One, or both, of the phylloquinones QK-A and QK-B are identical, with the secondary electron acceptor A1, Reduction of A1 by A- is very fast, occurring within 30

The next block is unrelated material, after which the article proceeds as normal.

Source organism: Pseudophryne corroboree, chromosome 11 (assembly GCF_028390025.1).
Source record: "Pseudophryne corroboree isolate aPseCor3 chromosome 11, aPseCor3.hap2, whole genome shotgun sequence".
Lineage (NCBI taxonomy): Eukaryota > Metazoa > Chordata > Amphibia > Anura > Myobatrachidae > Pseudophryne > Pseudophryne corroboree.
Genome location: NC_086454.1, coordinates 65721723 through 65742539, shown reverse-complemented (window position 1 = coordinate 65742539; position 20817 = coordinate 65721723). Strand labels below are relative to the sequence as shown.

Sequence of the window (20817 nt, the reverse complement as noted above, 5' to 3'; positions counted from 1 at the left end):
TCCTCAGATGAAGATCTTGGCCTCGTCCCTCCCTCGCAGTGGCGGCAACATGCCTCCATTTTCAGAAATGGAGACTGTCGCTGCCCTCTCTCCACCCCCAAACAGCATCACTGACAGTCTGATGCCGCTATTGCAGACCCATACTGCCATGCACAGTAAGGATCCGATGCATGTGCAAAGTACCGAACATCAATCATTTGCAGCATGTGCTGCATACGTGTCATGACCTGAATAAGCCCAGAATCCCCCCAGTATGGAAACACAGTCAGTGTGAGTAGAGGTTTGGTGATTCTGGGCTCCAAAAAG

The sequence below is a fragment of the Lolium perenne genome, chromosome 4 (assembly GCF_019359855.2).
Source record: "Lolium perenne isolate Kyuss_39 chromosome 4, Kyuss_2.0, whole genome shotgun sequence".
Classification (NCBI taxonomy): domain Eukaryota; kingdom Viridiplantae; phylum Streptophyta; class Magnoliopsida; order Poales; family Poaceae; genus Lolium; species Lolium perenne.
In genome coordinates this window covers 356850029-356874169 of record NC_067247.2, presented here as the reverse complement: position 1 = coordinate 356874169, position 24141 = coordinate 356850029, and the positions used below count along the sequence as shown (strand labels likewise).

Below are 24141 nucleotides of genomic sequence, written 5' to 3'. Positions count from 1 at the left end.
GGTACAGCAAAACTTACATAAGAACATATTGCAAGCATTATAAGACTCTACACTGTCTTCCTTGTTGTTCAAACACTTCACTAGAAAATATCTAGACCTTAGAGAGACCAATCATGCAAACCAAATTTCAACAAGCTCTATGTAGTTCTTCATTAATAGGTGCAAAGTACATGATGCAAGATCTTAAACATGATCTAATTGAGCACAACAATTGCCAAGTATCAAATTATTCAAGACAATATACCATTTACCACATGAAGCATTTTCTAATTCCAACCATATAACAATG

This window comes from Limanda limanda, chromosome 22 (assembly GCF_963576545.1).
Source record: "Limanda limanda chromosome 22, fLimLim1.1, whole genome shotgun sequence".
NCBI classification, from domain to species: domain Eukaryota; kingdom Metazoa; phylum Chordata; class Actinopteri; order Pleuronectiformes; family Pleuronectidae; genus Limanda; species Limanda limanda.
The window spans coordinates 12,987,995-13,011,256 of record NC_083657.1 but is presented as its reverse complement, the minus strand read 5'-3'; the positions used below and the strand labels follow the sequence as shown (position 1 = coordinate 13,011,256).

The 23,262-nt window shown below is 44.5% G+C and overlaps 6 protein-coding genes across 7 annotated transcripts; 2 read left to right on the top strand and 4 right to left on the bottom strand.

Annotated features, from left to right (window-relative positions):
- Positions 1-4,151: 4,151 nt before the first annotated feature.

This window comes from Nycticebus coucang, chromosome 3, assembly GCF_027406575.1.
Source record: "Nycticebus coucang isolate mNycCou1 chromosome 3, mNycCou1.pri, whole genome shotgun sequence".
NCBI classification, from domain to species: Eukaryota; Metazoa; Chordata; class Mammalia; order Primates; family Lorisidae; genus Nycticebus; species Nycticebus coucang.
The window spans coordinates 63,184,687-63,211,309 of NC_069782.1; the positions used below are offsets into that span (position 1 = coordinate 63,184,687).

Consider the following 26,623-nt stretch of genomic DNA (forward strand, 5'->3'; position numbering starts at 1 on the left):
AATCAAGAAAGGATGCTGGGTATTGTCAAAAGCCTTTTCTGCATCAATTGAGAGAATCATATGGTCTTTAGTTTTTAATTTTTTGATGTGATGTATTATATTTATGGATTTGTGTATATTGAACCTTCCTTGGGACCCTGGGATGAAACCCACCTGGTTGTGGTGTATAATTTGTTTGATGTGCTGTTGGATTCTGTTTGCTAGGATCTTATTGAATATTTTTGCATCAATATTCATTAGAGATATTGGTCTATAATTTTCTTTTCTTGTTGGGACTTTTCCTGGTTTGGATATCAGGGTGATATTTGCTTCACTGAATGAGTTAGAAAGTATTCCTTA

ps, thereby preventing charge recombination as a result of re-reduction of P700+ by A-. In order to keep as much as possible of the reducing power of P700*, the A^A- couple has the most negative redox potential ofknown quinone cofactors in nature, estimated to be <-700mV [1, 131]. This redox potential is roughly 600-700mV more negative than that of the quinones QA in type [II reaction centers from purple bacteria [ 132] and PSII [ 133][ Possible causes of the unusual redox potential can be found by comparing the protein-cofactor interactions into which the different quinones are involved (Figure 2.3c); (see also Chapters 4 and 12 ). Whereas, in each of the QA molecules, both carbonyl oxygens accept hydrogen bonds from the protein [35, 40], each of the phylloquinones in PSI forms only one hydrogen bond to the backbone NH groups of L722 in PsaA and L706 in PsaB of T. elongatus . According to theoretical work, the lack of a single hydrogen bond in Qk-A and QK-B may contribute to lowering their redox potentials . Another contribution to a negative shift in redox potential by 50-150mV  may be caused by the pronounced ^stacking which is found in the crystal structure of PSI between the quinones and the indole rings of W697 in PsaA and of W677 in PsaB . Using quantum chemical methods, Kaupp proposed that a semiquinone radical anion which is formed upon reduction of a quinone would prefer a T-stacked arrangement with perpendicular ring systems and an N-H---rc bond donated by the Trp side chain to the quinone headgroup; n-stacking would destabilize the semiquinone. Transient EPR spectroscopy [ 136][ and modeling of the phylloquinone binding site based on the crystallographic structure at 4 A resolution and EPR data , already suggested that the n-stacked arrangement is also present in the reduced state of the quinone. Reorientation of the quinone is probably prevented by sterical restraints, of which the most important are the hydro-phobic interactions of the long phytyl chain of phylloquione with the protein. The idea that n-stacking plays a role in lowering the redox potential of the phylloquinone in PSI is supported by the fact that QA in bacterial reaction centers such as that from Rhodopseudomonas viridis  shows a weaker n-stacking with a tryptophan residue and that such an interaction is missing in PSII . It was estimated that in PSI complexes from mutant cyanobacteria that cannot synthesize phylloquinone and bind plastoquinone in the QK-A and QK-B sites , the redox potential of the quinone is positively shifted by 135 mV . This indicates that, indeed, the major contribution to the difference in quinone redox potential between PSI and type-II reaction centers must be caused by different protein environments. Structure based calculations suggest redox potentials of -531 mV for QK-A and of -686 mV for QK-B, and the authors ascribe a crucial role to the negatively charged FX in causing the negative redox potentials . The geometric counterpart to FX in type-II reaction centers is the positively charged non-heme iron. A surprising result of the study by Ishikita and Knapp is the significant difference of circa 150 mV between the quinone redox potentials in both branches, which was attributed to different conformations of the polypeptide backbones and to a change in protonation state of D575 in PsaB upon quinone reduction, which induces asymmetry in the negatively charged state because this residue has a neutral glutamine as counterpart in PsaA (Q588).